By the time I reached the halfway point, or six hours into it, I had completed seven full laps (28 miles). I knew I would not be able to maintain that pace for the next six hours so at that point I knew doubling that distance (which would be 56 miles) was completely out of the question. “Would I even be able to get 50?”, I wondered. It didn’t matter, “Just keep at it!”, I thought to myself. It was at this point that my husband and friend had shown up with two cheeseburgers from a fast food joint–I had asked them to come at 1 PM because I knew I would need some warm, solid food to sustain me for another six hours, and I also knew that those would go down fast and easy. Hey, don’t judge! I’m a child of the 60’s when fast food was the “in thing” and now I can’t get it out of my blood!! Downing those burgers was just what I needed (although I only ate one at that time, and the other one two laps later). After ten minutes of resting and eating, I strapped on my first hydration vest and got back on the trail. I walked the first half of this loop because I wanted to make sure that burger stayed down!
After walking for a few minutes I noticed that Tim had set off on his next lap a minute or so before me. When I approached the one-mile mark I saw him up ahead of me, walking. I was pretty sure he had two laps to go, to make his 50K goal, and I wasn’t going to let him quit now! I managed to jog a little so I could catch up to him and asked him what was hurting him the most. He said his legs were tight and that he had thought about giving up. I asked him if he had done any stretching throughout the race and he said “No”. I said, “Well, when we get up to the next bridge, let’s stop for a minute and stretch out our quads, hamstrings, hips, and calves.”. I told him I had been stretching all the way through and that I would show him what to do. When we got to the bridge we eased into some gentle stretches and when we started up again Tim said that he felt so much better. I was happy that I could help, even in this small way! We walked/jogged the entire lap together and then started out on the next.
At this point, each 4-mile lap was taking longer and longer for me to finish. I had surpassed the one-hour-per-lap benchmark that I had been dreading the entire race. Two miles into my ninth lap and Tim’s eighth and final one for the 50k, I had resorted to walking exclusively. I realized at that time that I had pulled something in my left hip. It was becoming increasingly difficult for me to lift my left leg, despite having been stretching it out throughout the day. This made it tough for me to walk and nearly impossible to run. I could see that Tim was feeling better than I was and I told him that I didn’t want to hold him back. I said, “I can tell that you still have some gas left in the tank, so why don’t you go on up ahead and try to run some of your final lap?” He decided that this would be for the best and moved forward with gritty determination. I knew I wouldn’t get to see him cross the finish line but I was sure it would be an amazing experience for him, finishing his first 50k, just the same!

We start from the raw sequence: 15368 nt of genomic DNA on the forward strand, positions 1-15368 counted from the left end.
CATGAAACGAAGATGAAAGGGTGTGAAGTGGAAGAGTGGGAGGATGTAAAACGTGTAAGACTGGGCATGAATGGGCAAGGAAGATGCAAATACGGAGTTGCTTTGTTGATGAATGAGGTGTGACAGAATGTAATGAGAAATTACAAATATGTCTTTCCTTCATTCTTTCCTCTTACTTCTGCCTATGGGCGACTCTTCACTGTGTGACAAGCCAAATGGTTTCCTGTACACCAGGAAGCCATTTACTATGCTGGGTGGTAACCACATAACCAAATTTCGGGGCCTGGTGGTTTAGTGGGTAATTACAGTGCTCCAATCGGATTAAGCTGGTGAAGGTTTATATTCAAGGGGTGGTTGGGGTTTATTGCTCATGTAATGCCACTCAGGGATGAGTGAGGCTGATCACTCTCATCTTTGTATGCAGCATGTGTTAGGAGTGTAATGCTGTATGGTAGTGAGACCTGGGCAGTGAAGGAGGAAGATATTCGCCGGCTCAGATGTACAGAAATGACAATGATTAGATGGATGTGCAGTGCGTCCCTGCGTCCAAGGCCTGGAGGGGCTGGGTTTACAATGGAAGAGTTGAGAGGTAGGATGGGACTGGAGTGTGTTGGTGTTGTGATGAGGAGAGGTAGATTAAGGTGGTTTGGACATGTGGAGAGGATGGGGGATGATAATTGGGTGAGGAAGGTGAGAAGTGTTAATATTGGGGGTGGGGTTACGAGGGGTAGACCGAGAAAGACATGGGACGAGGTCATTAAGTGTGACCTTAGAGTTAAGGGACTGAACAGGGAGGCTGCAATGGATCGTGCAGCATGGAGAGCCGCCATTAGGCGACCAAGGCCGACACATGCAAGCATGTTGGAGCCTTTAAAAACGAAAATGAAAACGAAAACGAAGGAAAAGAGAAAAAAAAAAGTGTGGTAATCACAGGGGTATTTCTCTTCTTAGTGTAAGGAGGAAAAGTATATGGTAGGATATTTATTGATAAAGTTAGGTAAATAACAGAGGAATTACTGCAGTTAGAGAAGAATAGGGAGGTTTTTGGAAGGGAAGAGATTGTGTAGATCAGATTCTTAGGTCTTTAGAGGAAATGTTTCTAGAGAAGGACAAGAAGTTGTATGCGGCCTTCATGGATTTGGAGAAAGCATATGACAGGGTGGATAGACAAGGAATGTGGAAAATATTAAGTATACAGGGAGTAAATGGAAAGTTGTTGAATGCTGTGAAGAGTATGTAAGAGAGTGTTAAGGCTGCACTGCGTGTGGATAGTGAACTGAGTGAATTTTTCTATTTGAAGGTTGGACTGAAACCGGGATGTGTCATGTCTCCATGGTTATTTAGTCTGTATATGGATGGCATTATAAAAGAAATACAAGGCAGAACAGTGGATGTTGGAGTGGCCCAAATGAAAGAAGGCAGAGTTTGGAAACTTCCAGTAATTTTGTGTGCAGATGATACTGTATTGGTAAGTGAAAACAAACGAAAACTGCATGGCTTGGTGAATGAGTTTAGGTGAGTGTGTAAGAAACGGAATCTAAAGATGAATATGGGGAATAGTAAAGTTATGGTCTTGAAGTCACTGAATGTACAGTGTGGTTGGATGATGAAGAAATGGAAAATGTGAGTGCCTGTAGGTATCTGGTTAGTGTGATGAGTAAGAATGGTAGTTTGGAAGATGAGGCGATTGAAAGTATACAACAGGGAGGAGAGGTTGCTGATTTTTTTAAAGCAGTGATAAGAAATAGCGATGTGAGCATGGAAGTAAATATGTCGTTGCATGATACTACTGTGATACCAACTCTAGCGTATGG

On my tenth lap, I met up with Meredith, who informed me that she had run out of water in her handheld. If I told you it was extremely hot out at this point, would you believe me? The heat index peaked around 2 PM at 102 degrees, so it was surely in the upper 90’s and bright and sunny at this point. Meredith told me that the aid station at the 2-mile mark was out of water and she still had two more miles to go before getting back to the start. I was wearing a full ice cold hydration vest with a tube and valve and thought, “Maybe I can squeeze some cold water out and put it into her bottle so she doesn’t die from dehydration!” and that’s just what we did. At that point, Meredith was feeling a bit stronger than me-she was running for 5 mins/walking for 2 and I was pretty much “just walking” at this point so she went off on her merry way after that.
After lap 10, I saw my friend Shelley at the aid station bounding towards me. She had run 20 miles earlier in the day…went home to entertain company, and came back to help me finish! So, I had a tremendous amount of support on lap 11, my final lap on the 4-mile course. At the start of this lap it was nearly 5:00, and the race would end at 7 PM sharp. Since I had already run 40 miles I knew I would be at 44 when I finished the lap with one hour to go. (Yes, I could still do simple arithmetic at this point.) It was obvious to me, even in the exhausted state I was in, that I would not be able to get 50 miles in before the time deadline, but that didn’t stop Shelley from encouraging me to keep going and meet my stretch goal. At one point I had to say to her, “Hey, I can barely lift my legs off the ground, there is no way I am going to be able to make 50 miles so let’s put that out of our heads right now!” I didn’t mean to be so harsh but this race was a lot like giving birth…and I was at the point where the pain was so great I was starting to yell and curse at my friends and family like a pregnant woman does right before that final agonizing push!!!